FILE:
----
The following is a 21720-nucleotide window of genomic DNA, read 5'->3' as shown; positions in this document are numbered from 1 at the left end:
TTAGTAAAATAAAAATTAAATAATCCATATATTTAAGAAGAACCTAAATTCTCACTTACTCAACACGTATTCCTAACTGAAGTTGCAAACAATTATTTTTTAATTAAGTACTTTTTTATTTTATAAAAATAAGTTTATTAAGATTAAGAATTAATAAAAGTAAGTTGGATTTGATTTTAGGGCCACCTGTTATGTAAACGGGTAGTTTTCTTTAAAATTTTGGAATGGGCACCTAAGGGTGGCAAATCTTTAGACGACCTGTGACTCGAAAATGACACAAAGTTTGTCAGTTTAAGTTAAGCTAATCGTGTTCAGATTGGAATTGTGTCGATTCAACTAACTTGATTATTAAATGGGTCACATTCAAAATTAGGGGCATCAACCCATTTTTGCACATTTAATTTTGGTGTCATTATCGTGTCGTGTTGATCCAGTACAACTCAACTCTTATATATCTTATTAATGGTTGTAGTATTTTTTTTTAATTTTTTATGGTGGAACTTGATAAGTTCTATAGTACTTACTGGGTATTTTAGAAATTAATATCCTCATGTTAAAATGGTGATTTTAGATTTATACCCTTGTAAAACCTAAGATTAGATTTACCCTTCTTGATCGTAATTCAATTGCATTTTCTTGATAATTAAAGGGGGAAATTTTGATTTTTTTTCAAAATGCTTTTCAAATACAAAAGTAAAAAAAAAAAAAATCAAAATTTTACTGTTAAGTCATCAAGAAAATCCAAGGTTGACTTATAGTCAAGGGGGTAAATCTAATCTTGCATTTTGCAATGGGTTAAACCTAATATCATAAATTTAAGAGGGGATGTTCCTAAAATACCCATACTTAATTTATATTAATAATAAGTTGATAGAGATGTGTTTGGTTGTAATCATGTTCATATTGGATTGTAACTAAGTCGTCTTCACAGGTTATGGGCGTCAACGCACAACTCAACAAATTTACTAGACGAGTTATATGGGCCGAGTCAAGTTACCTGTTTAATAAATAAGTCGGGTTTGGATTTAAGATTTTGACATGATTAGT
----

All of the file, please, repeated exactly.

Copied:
The following is a 21720-nucleotide window of genomic DNA, read 5'->3' as shown; positions in this document are numbered from 1 at the left end:
TTAGTAAAATAAAAATTAAATAATCCATATATTTAAGAAGAACCTAAATTCTCACTTACTCAACACGTATTCCTAACTGAAGTTGCAAACAATTATTTTTTAATTAAGTACTTTTTTATTTTATAAAAATAAGTTTATTAAGATTAAGAATTAATAAAAGTAAGTTGGATTTGATTTTAGGGCCACCTGTTATGTAAACGGGTAGTTTTCTTTAAAATTTTGGAATGGGCACCTAAGGGTGGCAAATCTTTAGACGACCTGTGACTCGAAAATGACACAAAGTTTGTCAGTTTAAGTTAAGCTAATCGTGTTCAGATTGGAATTGTGTCGATTCAACTAACTTGATTATTAAATGGGTCACATTCAAAATTAGGGGCATCAACCCATTTTTGCACATTTAATTTTGGTGTCATTATCGTGTCGTGTTGATCCAGTACAACTCAACTCTTATATATCTTATTAATGGTTGTAGTATTTTTTTTTAATTTTTTATGGTGGAACTTGATAAGTTCTATAGTACTTACTGGGTATTTTAGAAATTAATATCCTCATGTTAAAATGGTGATTTTAGATTTATACCCTTGTAAAACCTAAGATTAGATTTACCCTTCTTGATCGTAATTCAATTGCATTTTCTTGATAATTAAAGGGGGAAATTTTGATTTTTTTTCAAAATGCTTTTCAAATACAAAAGTAAAAAAAAAAAAAATCAAAATTTTACTGTTAAGTCATCAAGAAAATCCAAGGTTGACTTATAGTCAAGGGGGTAAATCTAATCTTGCATTTTGCAATGGGTTAAACCTAATATCATAAATTTAAGAGGGGATGTTCCTAAAATACCCATACTTAATTTATATTAATAATAAGTTGATAGAGATGTGTTTGGTTGTAATCATGTTCATATTGGATTGTAACTAAGTCGTCTTCACAGGTTATGGGCGTCAACGCACAACTCAACAAATTTACTAGACGAGTTATATGGGCCGAGTCAAGTTACCTGTTTAATAAATAAGTCGGGTTTGGATTTAAGATTTTGACATGATTAGT